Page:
'Challenged' to reject local bid's power takeover


Tribune Business Editor


The government's election promises mean it will "be challenged" to reject a Bahamian group's bid to take over power supply to East and West End, an advocacy group chief is arguing.

Pastor Eddie Victor, head of the Coalition of Concerned Citizens (CCC) and long-time campaigner for lower Grand Bahama energy costs, said the Northern Bahamas Utilities (NBU) proposal was a perfect match for the energy sector goals outlined in the Free National Movement's (FNM) 2017 campaign manifesto.

This pledged to increase renewable energy penetration and expand Bahamian ownership/participation in the industry - objectives that Pastor Victor says NBU's offer meets, hailing the group's plans as "a new beginning for the energy sector in The Bahamas".

Pastor Victor and his Coalition have been working with NBU's principals to arrange town meetings throughout West End in a bid to obtain public support for the group's plans, with this effort set to shift to East End come early August.

They are seeking 1,000 signatories on a petition backing NBU to take over electricity supply from the GB Power, and are hoping to present this to West End MP, Pakeisha Parker-Edgecombe, by month's end.

NBU, founded by ex-GB Power executives, had been working for three years to realise an opportunity that depends entirely on the government ending their former employer's 25-year monopoly.

GB Power's agreements to supply East and West End expire within months, and Pastor Victor likened these deals to the 'port exclusivity' deal signed with Hutchison Whampoa by the same Ingraham administration, describing them as products of an era when the Government was desperate to incentivise economic development.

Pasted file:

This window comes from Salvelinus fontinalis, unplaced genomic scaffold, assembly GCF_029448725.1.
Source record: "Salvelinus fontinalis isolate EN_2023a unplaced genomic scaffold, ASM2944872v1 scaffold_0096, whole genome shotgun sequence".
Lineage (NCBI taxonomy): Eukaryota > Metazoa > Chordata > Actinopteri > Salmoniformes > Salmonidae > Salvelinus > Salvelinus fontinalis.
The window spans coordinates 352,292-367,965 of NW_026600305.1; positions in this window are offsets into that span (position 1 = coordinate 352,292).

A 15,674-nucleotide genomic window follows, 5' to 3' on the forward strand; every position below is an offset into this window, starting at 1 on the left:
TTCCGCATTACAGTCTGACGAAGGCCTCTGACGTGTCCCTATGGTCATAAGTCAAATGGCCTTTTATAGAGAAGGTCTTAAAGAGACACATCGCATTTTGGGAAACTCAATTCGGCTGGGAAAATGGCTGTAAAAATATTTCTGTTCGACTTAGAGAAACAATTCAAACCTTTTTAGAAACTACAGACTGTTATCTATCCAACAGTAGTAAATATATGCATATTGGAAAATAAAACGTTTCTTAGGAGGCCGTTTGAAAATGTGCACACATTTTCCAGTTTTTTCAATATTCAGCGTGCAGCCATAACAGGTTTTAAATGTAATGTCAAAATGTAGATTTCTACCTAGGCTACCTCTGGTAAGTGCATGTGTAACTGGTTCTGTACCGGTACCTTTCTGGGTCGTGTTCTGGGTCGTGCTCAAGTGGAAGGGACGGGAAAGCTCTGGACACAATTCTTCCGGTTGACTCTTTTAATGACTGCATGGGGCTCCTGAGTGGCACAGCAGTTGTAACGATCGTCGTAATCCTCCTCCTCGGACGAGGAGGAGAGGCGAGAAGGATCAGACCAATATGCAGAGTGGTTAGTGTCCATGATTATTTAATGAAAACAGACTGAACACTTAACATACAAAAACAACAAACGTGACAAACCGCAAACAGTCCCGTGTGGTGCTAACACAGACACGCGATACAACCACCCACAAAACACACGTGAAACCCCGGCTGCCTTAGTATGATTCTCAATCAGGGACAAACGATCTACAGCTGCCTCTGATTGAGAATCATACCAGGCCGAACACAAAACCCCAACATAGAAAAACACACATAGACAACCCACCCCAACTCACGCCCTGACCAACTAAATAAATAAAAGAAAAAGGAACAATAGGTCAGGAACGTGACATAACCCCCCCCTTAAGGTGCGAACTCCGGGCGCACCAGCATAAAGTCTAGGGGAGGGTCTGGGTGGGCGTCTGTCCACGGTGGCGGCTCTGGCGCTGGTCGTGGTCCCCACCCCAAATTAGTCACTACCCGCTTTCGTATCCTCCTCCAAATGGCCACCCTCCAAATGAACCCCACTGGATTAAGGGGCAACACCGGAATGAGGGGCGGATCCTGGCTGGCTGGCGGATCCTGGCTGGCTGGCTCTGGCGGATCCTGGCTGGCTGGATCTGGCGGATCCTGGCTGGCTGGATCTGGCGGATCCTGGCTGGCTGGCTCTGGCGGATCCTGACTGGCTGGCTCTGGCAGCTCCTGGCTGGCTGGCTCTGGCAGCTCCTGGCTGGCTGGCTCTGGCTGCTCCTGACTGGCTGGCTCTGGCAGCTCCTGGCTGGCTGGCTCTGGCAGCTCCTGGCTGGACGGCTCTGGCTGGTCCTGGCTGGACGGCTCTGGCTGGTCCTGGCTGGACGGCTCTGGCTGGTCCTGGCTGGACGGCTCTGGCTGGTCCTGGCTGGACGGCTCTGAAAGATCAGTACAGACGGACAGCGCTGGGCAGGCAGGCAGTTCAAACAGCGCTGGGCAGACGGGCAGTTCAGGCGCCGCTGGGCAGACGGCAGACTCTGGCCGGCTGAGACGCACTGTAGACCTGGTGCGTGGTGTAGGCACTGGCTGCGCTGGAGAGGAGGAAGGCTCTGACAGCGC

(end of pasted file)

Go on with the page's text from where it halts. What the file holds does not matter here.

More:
Suggesting that the need for such 'exclusivity' has long passed, he told Tribune Business: "I don't think the Power Company agreements anticipated that, 25 years later, you would have a Bahamian company that could do it.

"What was also not anticipated was the problematic business model the Power Company is using when it comes to the delivery of power. That's proving to have adverse effects, and we also have to consider that they're [GB Power] challenging URCA's right as regulator."

K P Turnquest, the Deputy Prime Minister and east Grand Bahama MP, told Tribune Business that the Government was "reviewing" the East and West End electricity supply situation but declined to comment further.

"The agreement is being reviewed, and we will have more to say about that once the process is completed," he said.

Pastor Victor, though, warned the Government that it will effectively be going against its own election campaign promises should it ignore NBU's proposal and instead opt to renew with GB Power, which is now 100 per cent owned by Canadian utility giant, Emera, following the ICD Utilities buy-out.

"The Government is going to be challenged with a couple of policies," he told Tribune Business. "They're going to be challenged to stand firm on various policies they've announced to the public.

"The development of the energy sector, as it relates to renewables and Bahamian participation, it's all stated in the FNM manifesto. They laid out policies that incorporate everything this company is offering, such as building an alternative energy plant.